Natural Gas Says to Wind Energy: You’re Nothing Without Me!

Many are misinformed and believe that BigWind can survive INdependent from fossil fuels. The reality has been stated by the largest wind turbine company in the USA, GE, “Energy generation from renewable sources like wind and solar have zero emissions and very low variable cost of generation. However, if flexible generation assets, such as gas turbines, are not available, these renewable technologies will NOT be deployed.  In other words, gas turbines are an essential component of renewable energy sources ability to penetrate the market”  https://www.whitehouse.gov/sites/default/files/omb/assets/oira_2060/2060_07232013-1.pdf

…The idea here is that wind energy should be seen as a hedge against the possibility that natural gas prices could increase. It is basically an attempt to use the old “don’t put all your eggs in one basket” analogy. This is persuasive only when one ignores the fact that wind energy is 65 percent natural gas, which is precisely what the model does.

For those who understand that a dependable blend which includes wind energy must contain mostly natural gas, the analogy of “not putting all your eggs in one basket” used to promote the study is ludicrous.

“The operative word is ‘or,’” said Tom Stacy, an electricity generation analyst and independent regulatory and policy consultant who signs his correspondence “Ohioan for Afford Electricity.” He explains that the “eggs in one basket” warning doesn’t make sense. “There is no ‘or.’ It is either 100 percent gas or 65 percent gas plus 35 percent wind.”

“The catch,” he continued, “is that compared to the cost of the natural gas basket, consumers are forced to pay triple for baskets because the wind basket costs twice what the gas basket does, yet the gas basket is still required to hold 65 percent of the eggs.” He continued, “The end result: For our dozen eggs, we pay for three baskets when we could have paid for one. In exchange we get four free eggs. The problem is the extra baskets cost far more than the eggs.”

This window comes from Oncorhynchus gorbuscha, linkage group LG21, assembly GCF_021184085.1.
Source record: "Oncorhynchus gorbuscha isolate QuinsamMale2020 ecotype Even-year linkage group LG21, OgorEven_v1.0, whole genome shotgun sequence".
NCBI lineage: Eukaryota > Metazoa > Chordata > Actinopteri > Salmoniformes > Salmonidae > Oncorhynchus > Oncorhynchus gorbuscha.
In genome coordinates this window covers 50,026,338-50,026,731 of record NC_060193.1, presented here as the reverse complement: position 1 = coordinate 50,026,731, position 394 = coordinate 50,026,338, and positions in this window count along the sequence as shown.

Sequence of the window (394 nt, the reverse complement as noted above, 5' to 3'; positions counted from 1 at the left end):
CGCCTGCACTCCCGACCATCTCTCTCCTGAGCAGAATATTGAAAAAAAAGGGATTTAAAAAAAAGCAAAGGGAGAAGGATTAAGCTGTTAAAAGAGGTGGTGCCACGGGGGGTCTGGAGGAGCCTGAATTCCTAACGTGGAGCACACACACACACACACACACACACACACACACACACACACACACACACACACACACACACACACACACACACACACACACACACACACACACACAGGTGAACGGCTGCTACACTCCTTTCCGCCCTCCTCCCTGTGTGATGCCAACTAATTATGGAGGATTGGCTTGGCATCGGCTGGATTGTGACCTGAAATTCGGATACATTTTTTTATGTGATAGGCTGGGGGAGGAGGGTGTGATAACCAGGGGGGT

… At one point the study report reveals its imaginary basis with the following statement: “If we choose the natural gas path and natural gas prices rise, we may regret that we are stuck using expensive natural gas when we could have had free wind or solar fuel.”

Free wind? That phrase alone seems contrived to deceive the uninitiated and validate the green faithful. Again, since wind is so unreliable, wind energy has to be backed up by natural gas 65 percent of the time. Under that circumstance — obviously — the cost of wind energy will always largely reflect the price of natural gas. What’s more, the impact of any natural gas price change on wind energy is really more that 65 percent, because natural gas, when hooked up to wind energy, is put to a less efficient use. This is due to the requirement that it be constantly adjusted for when the wind is or is not blowing or not blowing enough. It is exactly the same dynamic that takes place with an automobile’s use of gasoline when driving in city traffic as compared to coasting down the open highway.